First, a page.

1. Vocalise your fears  Open up and tell us about your fears. Talking things through is a positive process for many patients, improving their understanding of procedures and allaying fears. A frequent trigger of fear is related to pain and is often associated with a genuinely painful experience in younger life. However, dental procedures have improved significantly in recent years, providing better environments and treatment options, more conducive to stress and pain-free experiences. Discussing key concerns may also help you gain a more thorough understanding of your treatment. Explaining why the experience is difficult can help empower patients to gain greater control of the experience.
  1. Practice relaxation techniques – Relaxation exercises, including breathing techniques and progressive muscle relaxation, help release stress from the body. Familiar and comforting music, as well as engaging reading material, also help many patients. However, we can advise those experiencing strong phobias about sources of additional medication to help them through their treatment.
  1. Find the right dentist—Patient care is hugely important when it comes to managing health and well-being. Within dentistry, it is particularly important for surgeries to provide a calm, compassionate, and caring approach to patients, especially those experiencing anxiety and fear. Find a dentist who elevates your experience and provides the level of care and attention to detail you require.
  1. Discuss a stop signal—If you feel particularly anxious, it is wise to agree on a stop signal before treatment begins. This lets the dentist know the patient is uncomfortable and would like relief. It also passes control back to the patient, making them feel more relaxed about the treatment.
  1. Take moral support – Take a friend to your appointment who can provide moral support during your wait and potentially throughout the check-up and treatment. It may also be worth taking your favourite pillow or back cushion to help you breathe more easily, and a blanket over your body can be comforting.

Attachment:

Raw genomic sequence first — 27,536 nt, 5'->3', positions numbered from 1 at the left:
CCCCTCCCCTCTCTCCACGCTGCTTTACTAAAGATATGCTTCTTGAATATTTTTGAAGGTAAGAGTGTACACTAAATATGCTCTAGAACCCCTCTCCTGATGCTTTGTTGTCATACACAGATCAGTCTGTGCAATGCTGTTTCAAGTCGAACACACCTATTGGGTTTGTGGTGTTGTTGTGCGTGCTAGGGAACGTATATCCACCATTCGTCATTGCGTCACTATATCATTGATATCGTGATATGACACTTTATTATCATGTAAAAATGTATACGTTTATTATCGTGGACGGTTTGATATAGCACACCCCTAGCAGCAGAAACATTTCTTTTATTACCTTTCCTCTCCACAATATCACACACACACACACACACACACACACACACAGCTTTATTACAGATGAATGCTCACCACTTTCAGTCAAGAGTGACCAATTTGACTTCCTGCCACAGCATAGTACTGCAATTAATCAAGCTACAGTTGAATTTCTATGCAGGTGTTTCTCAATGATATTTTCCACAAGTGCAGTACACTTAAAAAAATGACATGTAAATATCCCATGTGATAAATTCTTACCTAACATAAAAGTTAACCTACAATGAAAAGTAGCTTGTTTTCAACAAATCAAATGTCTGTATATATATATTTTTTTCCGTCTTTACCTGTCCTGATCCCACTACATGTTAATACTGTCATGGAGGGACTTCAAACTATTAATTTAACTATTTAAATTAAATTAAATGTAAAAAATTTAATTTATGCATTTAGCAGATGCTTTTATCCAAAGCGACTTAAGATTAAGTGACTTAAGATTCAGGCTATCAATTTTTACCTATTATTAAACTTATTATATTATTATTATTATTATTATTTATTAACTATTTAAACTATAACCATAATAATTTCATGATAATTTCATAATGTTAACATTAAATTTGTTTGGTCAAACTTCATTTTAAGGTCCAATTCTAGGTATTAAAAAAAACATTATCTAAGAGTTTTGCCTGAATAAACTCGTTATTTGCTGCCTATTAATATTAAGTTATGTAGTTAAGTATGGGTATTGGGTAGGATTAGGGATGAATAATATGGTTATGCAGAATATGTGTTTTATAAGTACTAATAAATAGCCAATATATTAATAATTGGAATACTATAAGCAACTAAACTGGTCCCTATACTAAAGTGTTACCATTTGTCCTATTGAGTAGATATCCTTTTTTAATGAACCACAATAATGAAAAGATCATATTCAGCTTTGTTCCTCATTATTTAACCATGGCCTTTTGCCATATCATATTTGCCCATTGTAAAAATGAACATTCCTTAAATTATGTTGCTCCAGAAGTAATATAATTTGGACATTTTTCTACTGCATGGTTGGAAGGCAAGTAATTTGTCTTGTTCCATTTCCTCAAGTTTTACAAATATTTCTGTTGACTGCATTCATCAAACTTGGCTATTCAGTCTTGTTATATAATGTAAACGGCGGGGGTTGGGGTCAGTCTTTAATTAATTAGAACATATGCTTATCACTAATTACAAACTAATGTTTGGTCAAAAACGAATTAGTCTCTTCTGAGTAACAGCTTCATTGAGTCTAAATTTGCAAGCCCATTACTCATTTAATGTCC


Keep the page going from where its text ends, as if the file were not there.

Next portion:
1. Eat accordingly—Food can play a large role in your mood and stress levels. Avoid caffeine, chocolate, and soda when preparing for a dentist appointment. These can all cause you to feel jittery and ill at ease. Recommended foods include those high in protein because they are known to produce a calming effect on the mind and body. Also, avoid anything high in sugar, which can cause uncontrollable excitement or energy, which can easily turn into nervousness or fear.
  1. Test the water—Consider arranging a meet-and-greet visit before engaging in treatment to see if you feel comfortable with the surroundings, the dentists, and the standard of care.
  1. Do your homework. Nowadays, it’s easy to search online and read multiple reviews. Do your homework and find a clinic that excels in customer care and prioritises the patient experience above all else.
  1. Reward yourself – Arrange an enjoyable activity after the visit so you have something to look forward to. Looking ahead can help propel us from the moment.

Explore dental sedation as a solution.